The U.S. currently hosts 1.8 GW of operational CSP capacity but the development of new projects has dwindled in recent years as PV costs have plummeted while some CSP projects have been opposed due to concerns over wildlife or water shortages.
In the U.S, developers believe lower cost CSP plus storage can complement rising PV and wind capacity. However, U.S. capacity expansion modelling “doesn’t show much demand for CSP prior to about 2030,” Turchi noted.
Australia could be first in line for the new high-temperature technology through the deployment of smaller capacity plants, Turchi said.
NREL is working with the Australian Solar Thermal Research Initiative (ASTRI) to implement the roll-out of CSP. According to Turchi, the Australian market is more likely to be interested in smaller capacity systems, which require less grid investments, can be installed in remote locations and can be commercially available earlier than large-scale systems. Australia’s operational pipeline currently averages 1.5 MW per project, CSP Tracker data shows.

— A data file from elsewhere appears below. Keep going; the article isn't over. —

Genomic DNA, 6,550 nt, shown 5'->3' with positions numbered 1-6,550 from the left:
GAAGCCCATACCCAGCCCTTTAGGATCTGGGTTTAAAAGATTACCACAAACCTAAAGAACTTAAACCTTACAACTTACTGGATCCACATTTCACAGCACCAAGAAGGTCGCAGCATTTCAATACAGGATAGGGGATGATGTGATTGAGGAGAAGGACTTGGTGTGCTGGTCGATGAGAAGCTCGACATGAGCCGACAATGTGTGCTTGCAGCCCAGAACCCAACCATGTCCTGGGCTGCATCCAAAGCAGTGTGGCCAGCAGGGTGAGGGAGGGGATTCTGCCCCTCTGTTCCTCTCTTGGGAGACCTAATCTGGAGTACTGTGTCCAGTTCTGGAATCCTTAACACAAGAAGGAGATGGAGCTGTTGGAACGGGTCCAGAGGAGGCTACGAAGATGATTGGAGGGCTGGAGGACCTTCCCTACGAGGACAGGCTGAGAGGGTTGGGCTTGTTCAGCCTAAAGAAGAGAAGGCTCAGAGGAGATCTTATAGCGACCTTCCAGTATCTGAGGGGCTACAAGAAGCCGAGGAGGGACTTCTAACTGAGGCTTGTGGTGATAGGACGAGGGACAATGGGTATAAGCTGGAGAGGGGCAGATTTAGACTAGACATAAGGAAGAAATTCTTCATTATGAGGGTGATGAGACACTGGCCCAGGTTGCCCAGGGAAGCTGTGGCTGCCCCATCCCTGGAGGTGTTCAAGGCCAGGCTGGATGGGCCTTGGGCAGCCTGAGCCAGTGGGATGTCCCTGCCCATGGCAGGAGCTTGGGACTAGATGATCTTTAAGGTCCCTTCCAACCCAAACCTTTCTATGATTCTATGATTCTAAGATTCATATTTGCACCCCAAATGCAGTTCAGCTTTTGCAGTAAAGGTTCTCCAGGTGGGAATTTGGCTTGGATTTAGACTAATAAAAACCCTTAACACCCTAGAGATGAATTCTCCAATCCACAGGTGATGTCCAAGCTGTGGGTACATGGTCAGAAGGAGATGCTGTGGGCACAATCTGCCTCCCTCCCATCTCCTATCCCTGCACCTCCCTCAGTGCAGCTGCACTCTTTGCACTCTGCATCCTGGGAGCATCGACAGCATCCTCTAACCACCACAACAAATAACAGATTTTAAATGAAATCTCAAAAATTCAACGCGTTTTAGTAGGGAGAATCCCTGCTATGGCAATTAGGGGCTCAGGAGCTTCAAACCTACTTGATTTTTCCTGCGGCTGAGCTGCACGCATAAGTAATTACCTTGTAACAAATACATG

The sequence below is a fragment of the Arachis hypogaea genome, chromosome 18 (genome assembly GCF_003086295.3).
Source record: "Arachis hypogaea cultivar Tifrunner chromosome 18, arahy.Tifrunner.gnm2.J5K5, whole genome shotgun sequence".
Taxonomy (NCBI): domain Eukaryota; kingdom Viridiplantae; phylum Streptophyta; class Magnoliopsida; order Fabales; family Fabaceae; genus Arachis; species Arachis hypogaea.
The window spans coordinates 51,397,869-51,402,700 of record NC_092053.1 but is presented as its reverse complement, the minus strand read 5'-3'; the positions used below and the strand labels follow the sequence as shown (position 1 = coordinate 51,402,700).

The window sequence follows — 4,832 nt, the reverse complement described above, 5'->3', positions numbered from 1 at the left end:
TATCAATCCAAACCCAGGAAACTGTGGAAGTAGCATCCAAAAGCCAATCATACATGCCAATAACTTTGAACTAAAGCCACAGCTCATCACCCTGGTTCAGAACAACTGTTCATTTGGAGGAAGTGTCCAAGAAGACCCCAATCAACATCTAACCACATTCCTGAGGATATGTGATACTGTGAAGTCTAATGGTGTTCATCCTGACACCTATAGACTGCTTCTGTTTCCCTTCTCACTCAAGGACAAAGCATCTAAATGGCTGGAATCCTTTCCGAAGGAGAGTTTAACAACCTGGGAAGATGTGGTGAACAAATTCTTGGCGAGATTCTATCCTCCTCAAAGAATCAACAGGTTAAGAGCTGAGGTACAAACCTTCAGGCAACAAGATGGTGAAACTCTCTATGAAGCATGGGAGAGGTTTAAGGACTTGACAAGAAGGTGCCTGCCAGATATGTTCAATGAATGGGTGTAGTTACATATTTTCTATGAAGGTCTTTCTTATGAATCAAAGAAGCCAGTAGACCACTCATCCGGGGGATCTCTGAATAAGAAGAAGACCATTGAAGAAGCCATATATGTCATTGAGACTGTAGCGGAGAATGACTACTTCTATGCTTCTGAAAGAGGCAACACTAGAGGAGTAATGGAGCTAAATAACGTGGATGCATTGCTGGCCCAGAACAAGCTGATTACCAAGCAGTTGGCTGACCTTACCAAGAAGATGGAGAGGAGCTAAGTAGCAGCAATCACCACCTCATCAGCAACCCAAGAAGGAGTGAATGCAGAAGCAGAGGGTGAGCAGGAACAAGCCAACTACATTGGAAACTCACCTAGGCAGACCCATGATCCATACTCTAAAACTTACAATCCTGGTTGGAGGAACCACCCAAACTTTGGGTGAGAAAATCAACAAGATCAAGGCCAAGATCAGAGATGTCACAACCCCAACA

Brayton sees the Middle East and China as most likely candidates for the initial rollout of a commercial system, Sullivan said.
“These regions have excellent solar characteristics and favorable policies embracing the adoption of zero-emissions power,” he said.
Brayton’s design incorporates dry-cooling heat rejection which opens up opportunities in arid locations which often have high solar resources. To-date, 77% of global operational CSP plants use expensive and logistically-demanding wet cooling systems, CSP Tracker data shows.